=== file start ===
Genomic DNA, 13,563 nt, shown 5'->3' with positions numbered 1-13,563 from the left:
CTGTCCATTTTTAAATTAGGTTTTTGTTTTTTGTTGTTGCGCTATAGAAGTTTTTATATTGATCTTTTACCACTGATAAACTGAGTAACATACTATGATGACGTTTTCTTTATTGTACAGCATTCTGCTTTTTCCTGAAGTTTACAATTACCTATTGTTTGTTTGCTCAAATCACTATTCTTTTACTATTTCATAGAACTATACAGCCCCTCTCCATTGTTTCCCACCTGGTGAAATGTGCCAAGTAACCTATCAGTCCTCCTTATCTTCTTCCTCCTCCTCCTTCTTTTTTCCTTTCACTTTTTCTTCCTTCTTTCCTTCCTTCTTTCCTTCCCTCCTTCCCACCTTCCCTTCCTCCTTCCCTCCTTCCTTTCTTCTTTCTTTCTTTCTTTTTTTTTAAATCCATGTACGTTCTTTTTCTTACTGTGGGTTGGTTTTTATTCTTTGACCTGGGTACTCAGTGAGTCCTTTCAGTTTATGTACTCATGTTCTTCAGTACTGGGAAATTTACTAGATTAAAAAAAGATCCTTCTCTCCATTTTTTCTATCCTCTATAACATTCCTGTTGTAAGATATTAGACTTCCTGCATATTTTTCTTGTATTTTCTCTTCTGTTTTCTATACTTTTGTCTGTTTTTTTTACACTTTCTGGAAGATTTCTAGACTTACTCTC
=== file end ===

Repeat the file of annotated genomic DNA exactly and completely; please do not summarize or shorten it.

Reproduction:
Genomic DNA, 13,563 nt, shown 5'->3' with positions numbered 1-13,563 from the left:
CTGTCCATTTTTAAATTAGGTTTTTGTTTTTTGTTGTTGCGCTATAGAAGTTTTTATATTGATCTTTTACCACTGATAAACTGAGTAACATACTATGATGACGTTTTCTTTATTGTACAGCATTCTGCTTTTTCCTGAAGTTTACAATTACCTATTGTTTGTTTGCTCAAATCACTATTCTTTTACTATTTCATAGAACTATACAGCCCCTCTCCATTGTTTCCCACCTGGTGAAATGTGCCAAGTAACCTATCAGTCCTCCTTATCTTCTTCCTCCTCCTCCTTCTTTTTTCCTTTCACTTTTTCTTCCTTCTTTCCTTCCTTCTTTCCTTCCCTCCTTCCCACCTTCCCTTCCTCCTTCCCTCCTTCCTTTCTTCTTTCTTTCTTTCTTTTTTTTTAAATCCATGTACGTTCTTTTTCTTACTGTGGGTTGGTTTTTATTCTTTGACCTGGGTACTCAGTGAGTCCTTTCAGTTTATGTACTCATGTTCTTCAGTACTGGGAAATTTACTAGATTAAAAAAAGATCCTTCTCTCCATTTTTTCTATCCTCTATAACATTCCTGTTGTAAGATATTAGACTTCCTGCATATTTTTCTTGTATTTTCTCTTCTGTTTTCTATACTTTTGTCTGTTTTTTTTACACTTTCTGGAAGATTTCTAGACTTACTCTC